This is an attractive example of the 1828 Malte-Brun map of Spain and Portugal. The map covers the Iberian Peninsula from the Bay of Biscay in the north to the Strait of Gibraltar in the south and from the Atlantic Ocean to Catalonia in the east. The Balearic Islands of Minorca, Majorca, and Ibiza and the southern part of France are also included. The Pyrenees Mountains, the natural boundary between Spain and France, are also identified. During this period, Portugal was on the cusp of the War of the Two Brothers. In 1826, Peter IV of Portugal abdicated his thrown in favor of his seven year old daughter Maria da Gloria, on the condition that she marry her uncle (Peter's brother) Miguel. Miguel deposed Maria and proclaimed himself King, which led to the Liberal Wars, eventually resulting in Miguel being forced to abdicate and go into exile, and Maria II being proclaimed Queen. During this same period, in Spain, the death of Ferdinand VII also saw his daughter, Isabella II, an infant at the time, proclaimed Queen. These events set the stage fo the First Carlist War in Spain from 1833-1839. Various, important rivers, cities and other topographical details are noted. This map was published by Samuel Walker in 1828 as part of the American edition of Conrad Malte-Brun's System of Geography, Vol. I.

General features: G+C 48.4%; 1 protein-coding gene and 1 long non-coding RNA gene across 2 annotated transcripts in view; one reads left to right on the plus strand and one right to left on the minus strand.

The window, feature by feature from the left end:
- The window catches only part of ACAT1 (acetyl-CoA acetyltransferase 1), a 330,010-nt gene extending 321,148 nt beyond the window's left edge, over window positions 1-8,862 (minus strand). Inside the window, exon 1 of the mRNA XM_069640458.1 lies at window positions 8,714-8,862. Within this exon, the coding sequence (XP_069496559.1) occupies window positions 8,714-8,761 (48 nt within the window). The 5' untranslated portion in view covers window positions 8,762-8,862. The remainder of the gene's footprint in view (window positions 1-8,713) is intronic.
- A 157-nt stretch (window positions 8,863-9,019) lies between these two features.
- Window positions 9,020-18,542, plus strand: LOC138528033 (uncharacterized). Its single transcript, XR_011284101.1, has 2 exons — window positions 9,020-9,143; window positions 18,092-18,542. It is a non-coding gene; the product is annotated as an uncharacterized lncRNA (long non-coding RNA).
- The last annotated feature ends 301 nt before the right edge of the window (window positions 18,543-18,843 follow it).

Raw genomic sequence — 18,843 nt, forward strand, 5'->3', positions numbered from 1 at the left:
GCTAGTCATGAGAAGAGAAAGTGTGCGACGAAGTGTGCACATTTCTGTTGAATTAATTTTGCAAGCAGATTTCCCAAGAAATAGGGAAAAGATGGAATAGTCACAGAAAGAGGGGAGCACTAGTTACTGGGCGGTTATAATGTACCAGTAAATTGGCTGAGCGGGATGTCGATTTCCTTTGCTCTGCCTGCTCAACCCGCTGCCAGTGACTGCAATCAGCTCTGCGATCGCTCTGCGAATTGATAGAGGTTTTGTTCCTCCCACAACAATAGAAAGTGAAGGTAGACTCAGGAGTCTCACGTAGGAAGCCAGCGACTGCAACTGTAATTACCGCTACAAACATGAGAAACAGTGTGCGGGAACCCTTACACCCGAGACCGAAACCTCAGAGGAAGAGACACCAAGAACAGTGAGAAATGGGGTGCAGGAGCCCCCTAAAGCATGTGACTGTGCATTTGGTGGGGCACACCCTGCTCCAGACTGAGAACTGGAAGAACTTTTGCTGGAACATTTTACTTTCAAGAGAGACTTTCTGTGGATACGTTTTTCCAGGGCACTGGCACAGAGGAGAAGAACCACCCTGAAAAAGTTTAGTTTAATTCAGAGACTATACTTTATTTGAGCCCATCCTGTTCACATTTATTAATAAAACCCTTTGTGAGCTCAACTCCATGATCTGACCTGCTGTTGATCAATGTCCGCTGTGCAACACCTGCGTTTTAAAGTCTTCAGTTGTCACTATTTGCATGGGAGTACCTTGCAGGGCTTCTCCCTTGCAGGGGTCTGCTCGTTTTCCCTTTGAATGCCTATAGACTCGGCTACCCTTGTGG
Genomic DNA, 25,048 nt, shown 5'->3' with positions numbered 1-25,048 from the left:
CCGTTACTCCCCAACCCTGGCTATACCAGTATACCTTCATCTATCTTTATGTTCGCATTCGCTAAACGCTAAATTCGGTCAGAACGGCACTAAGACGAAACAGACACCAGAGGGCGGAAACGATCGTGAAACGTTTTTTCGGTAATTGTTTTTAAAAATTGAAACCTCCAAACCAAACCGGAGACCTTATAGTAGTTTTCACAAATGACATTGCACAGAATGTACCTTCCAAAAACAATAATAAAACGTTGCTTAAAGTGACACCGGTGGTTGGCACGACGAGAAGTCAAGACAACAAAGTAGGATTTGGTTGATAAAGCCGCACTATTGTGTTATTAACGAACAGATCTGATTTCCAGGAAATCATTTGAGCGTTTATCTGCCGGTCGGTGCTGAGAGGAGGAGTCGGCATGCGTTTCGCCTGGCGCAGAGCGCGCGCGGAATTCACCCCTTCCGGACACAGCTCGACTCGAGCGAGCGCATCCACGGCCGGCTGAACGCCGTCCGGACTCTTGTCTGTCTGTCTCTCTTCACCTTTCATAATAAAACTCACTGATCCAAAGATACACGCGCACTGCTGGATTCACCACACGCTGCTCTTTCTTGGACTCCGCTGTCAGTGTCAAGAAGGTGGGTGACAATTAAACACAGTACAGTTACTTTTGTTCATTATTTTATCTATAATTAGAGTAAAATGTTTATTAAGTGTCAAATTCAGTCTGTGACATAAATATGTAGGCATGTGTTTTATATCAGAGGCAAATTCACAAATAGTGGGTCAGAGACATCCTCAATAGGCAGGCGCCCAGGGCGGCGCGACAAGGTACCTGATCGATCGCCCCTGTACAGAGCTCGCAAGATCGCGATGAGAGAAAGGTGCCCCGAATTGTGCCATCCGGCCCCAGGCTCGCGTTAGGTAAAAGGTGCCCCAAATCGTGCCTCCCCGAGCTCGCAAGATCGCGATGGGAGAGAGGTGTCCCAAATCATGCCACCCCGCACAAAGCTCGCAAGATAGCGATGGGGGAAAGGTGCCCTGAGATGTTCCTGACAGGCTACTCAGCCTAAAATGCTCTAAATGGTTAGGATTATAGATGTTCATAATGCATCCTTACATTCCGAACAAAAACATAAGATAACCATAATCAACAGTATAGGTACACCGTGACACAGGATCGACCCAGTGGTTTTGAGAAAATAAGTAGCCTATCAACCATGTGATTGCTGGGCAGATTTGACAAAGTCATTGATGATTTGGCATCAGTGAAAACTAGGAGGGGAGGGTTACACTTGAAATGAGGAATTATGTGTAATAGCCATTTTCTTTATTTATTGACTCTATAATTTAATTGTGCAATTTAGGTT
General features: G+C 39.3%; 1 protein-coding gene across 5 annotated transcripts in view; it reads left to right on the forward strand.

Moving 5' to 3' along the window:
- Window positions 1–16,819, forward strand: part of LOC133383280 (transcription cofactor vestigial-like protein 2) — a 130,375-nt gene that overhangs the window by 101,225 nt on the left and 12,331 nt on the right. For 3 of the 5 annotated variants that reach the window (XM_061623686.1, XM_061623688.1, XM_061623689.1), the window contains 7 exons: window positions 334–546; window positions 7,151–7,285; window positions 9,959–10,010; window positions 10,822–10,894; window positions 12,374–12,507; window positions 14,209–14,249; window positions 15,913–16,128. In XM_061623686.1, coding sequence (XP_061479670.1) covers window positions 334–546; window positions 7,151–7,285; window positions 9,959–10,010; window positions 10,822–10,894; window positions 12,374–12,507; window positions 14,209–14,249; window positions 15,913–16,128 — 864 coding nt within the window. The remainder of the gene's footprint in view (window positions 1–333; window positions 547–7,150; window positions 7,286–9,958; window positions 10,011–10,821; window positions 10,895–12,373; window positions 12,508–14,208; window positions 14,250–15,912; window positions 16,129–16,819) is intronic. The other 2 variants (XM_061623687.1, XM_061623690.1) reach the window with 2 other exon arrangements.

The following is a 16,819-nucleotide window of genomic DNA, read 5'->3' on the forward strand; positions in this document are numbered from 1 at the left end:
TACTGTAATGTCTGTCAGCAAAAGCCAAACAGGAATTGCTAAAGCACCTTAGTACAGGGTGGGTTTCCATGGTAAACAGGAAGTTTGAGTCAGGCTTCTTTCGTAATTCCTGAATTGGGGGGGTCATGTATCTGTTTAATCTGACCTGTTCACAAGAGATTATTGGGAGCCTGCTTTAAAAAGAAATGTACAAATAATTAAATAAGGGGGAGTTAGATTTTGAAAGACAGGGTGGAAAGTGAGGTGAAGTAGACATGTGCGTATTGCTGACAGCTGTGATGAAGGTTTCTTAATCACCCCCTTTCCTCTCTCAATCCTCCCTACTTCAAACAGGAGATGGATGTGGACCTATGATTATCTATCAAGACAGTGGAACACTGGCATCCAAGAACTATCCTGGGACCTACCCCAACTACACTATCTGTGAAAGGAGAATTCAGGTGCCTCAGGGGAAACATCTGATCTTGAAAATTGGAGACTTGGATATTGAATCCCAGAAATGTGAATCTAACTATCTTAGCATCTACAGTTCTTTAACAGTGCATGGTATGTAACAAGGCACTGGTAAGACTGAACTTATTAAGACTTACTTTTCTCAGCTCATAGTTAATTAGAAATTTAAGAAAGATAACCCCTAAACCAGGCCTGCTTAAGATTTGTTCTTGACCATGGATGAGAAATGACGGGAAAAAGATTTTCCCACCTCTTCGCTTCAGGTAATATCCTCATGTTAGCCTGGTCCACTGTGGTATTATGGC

Conrad Malte-Brun (August 12, 1755 - December 14, 1826) was an important late 18th and early 19th century Danish / French cartographer and revolutionary. Conrad was born in Thisted, Denmark. His parents encouraged him to a career in the Church, but he instead enrolled in the University of Copenhagen. In the liberal hall of academia Conrad became an ardent supporter of of the French Revolution and the ideals of a free press. Despite the harsh censorship laws of crown prince Frederick VI, Malte-Brun published numerous pamphlets criticizing the Danish government. He was finally charged with defying censorship laws in 1799 and forced to flee to Sweden and ultimately France. Along with colleague Edme Mentelle, Malte-Brun published his first cartographic work, the Géographie mathématique, physique et politique de toutes les parties du monde (6 vols., published between 1803 and 1807). Conrad went on to found Les Annales des Voyages (in 1807) and Les Annales des Voyages, de la Géographie et de l'Histoire (in 1819). He also founded the Paris Société de Géographie . In time, Conrad Malte-Brun became known as one of the finest French cartographers of his time. His son Victor Adolphe Malte-Brun (1816 - July 13, 1889) followed in his footsteps, republishing many of Conrad's original 18th century maps as well as producing numerous maps of his own. The Malte-Brun firm operated well into the 1880s.
Malte-Brun, M., System of Geography, Vol. I. (Boston; S. Walker), 1828.
Very good. Blank on verso. Original platemark visible. Overall toning.